#freedom is an exhibition that we are preparing for Andrea Massari, friend and photographer, who left us on April 18, 2019.

From the start, when we were still DVMilano, Andrea was part of Cute’s history. He saw our journey; he was part of our lives; he grew together with us.

We are certain that this exhibit would have fulfilled a great wish of his.

Soon you will find on this page all the selections and updates concerning this project, which will be curated by Roberto Mutti.

Mr. Mutti is a critic and historian; at present he teaches photography at the Accademia del Teatro alla Scala and the Istituto Italiano di Fotografia in Milan.
Organizer and independent curator, he has realized exhibits of promising young talents and established photographers, collaborating with festivals, private galleries, and public institutions.
His work—essays, monographs, and catalogues—appears in over two hundred titles.
His photography criticism has been awarded the Città di Benevento Prize (2000), the Giuseppe Turroni Prize (2007), the Artistica Art Gallery of Denver, Colorado Prize (2011), and the Salvatore Margagliotti Prize (2014). He lives and works in Milan.

Artist’s Philosophy

“Art is not what you see, but what you make others see.”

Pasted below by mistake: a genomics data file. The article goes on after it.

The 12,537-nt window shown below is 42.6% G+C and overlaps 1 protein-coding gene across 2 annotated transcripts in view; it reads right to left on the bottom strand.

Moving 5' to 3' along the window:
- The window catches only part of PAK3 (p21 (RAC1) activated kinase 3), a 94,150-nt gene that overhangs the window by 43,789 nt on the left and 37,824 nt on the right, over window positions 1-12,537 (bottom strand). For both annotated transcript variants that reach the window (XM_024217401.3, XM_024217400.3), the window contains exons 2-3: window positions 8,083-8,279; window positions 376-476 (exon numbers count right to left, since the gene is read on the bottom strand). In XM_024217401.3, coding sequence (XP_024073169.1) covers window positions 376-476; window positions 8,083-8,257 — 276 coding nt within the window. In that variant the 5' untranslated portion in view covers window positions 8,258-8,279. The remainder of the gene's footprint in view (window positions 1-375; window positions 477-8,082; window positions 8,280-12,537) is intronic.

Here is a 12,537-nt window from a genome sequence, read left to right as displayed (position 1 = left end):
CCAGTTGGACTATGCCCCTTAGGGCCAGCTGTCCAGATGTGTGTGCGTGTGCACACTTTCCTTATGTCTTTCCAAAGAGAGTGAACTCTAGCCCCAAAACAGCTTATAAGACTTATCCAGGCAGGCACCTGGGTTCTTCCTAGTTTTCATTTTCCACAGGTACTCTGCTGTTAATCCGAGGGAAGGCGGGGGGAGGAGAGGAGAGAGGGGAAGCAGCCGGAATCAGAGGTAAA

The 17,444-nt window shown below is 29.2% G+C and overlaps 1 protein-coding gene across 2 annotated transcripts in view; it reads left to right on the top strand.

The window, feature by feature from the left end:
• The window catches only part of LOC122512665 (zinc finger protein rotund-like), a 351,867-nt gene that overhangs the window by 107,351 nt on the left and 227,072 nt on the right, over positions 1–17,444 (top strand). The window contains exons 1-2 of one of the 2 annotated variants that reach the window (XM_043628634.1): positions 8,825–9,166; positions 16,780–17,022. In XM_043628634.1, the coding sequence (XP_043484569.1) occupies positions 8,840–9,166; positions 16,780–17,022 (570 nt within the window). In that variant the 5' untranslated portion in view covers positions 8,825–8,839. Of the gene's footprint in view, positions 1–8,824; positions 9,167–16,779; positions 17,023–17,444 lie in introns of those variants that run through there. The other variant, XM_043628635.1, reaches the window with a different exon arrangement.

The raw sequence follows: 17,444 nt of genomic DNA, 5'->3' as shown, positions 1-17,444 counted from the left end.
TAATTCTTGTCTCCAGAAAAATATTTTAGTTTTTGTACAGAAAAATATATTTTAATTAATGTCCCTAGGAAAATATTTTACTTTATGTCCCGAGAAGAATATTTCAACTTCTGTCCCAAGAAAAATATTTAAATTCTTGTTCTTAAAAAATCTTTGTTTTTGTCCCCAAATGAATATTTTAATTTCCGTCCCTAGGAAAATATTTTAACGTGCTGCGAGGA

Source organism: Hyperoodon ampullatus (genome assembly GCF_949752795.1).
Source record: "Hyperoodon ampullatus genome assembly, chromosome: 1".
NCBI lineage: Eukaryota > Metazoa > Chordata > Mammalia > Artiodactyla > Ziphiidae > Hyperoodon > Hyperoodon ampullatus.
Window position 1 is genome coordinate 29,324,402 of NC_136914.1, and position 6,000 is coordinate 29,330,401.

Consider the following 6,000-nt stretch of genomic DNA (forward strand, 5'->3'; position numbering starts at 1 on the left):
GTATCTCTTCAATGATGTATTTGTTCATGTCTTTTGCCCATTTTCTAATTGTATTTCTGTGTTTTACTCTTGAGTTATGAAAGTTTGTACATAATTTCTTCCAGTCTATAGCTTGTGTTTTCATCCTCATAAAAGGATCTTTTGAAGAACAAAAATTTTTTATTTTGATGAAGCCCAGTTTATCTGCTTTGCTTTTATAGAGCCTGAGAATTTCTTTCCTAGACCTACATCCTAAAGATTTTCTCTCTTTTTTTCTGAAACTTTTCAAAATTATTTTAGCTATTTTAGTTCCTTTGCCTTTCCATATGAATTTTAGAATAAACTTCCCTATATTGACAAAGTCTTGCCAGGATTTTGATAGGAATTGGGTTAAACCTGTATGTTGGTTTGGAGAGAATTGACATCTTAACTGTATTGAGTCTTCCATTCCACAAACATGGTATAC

Edgar Degas

“Life is art. Apart from my personal work, I view my photographs as a range of colors, shadows and forms inspired by the truth of human experience – snapshots of both hidden and unhidden beauty. My work is filled with energy and reflects dynamic emotion. Even my work in black and white reflects life’s celebration, utilizing composition and form to create larger than life images. Like the works of Mirò, Matisse, Picasso, Lichteinstein and many others I strive to create images of both the visible and the invisible – bright shadows of the invisible dynamism of every day. A great photographer is obliged to touch both the soul and the eye. Great photographers have always known this.

I look to photographers such as Sieff or Avedon. I create worlds – albeit often branded worlds, predicated upon the wonder of now.”